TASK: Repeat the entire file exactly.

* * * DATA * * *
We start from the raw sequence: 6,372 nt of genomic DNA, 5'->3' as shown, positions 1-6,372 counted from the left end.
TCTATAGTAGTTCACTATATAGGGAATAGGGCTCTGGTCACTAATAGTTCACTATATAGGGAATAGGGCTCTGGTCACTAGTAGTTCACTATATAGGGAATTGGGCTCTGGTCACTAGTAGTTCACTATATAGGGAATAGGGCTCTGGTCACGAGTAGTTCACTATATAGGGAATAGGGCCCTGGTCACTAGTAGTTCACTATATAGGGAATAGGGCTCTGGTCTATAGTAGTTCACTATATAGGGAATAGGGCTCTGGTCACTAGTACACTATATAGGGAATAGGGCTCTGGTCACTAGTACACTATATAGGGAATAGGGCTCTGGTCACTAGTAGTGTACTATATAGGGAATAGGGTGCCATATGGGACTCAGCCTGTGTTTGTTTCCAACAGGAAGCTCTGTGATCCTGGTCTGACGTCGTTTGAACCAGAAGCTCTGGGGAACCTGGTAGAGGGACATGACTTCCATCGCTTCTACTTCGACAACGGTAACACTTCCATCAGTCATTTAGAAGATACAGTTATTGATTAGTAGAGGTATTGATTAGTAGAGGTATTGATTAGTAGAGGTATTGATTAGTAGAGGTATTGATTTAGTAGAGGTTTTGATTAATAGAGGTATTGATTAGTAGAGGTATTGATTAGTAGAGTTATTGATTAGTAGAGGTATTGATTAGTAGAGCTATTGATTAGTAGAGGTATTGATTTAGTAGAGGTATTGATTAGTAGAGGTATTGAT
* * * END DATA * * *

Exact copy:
We start from the raw sequence: 6,372 nt of genomic DNA, 5'->3' as shown, positions 1-6,372 counted from the left end.
TCTATAGTAGTTCACTATATAGGGAATAGGGCTCTGGTCACTAATAGTTCACTATATAGGGAATAGGGCTCTGGTCACTAGTAGTTCACTATATAGGGAATTGGGCTCTGGTCACTAGTAGTTCACTATATAGGGAATAGGGCTCTGGTCACGAGTAGTTCACTATATAGGGAATAGGGCCCTGGTCACTAGTAGTTCACTATATAGGGAATAGGGCTCTGGTCTATAGTAGTTCACTATATAGGGAATAGGGCTCTGGTCACTAGTACACTATATAGGGAATAGGGCTCTGGTCACTAGTACACTATATAGGGAATAGGGCTCTGGTCACTAGTAGTGTACTATATAGGGAATAGGGTGCCATATGGGACTCAGCCTGTGTTTGTTTCCAACAGGAAGCTCTGTGATCCTGGTCTGACGTCGTTTGAACCAGAAGCTCTGGGGAACCTGGTAGAGGGACATGACTTCCATCGCTTCTACTTCGACAACGGTAACACTTCCATCAGTCATTTAGAAGATACAGTTATTGATTAGTAGAGGTATTGATTAGTAGAGGTATTGATTAGTAGAGGTATTGATTAGTAGAGGTATTGATTTAGTAGAGGTTTTGATTAATAGAGGTATTGATTAGTAGAGGTATTGATTAGTAGAGTTATTGATTAGTAGAGGTATTGATTAGTAGAGCTATTGATTAGTAGAGGTATTGATTTAGTAGAGGTATTGATTAGTAGAGGTATTGAT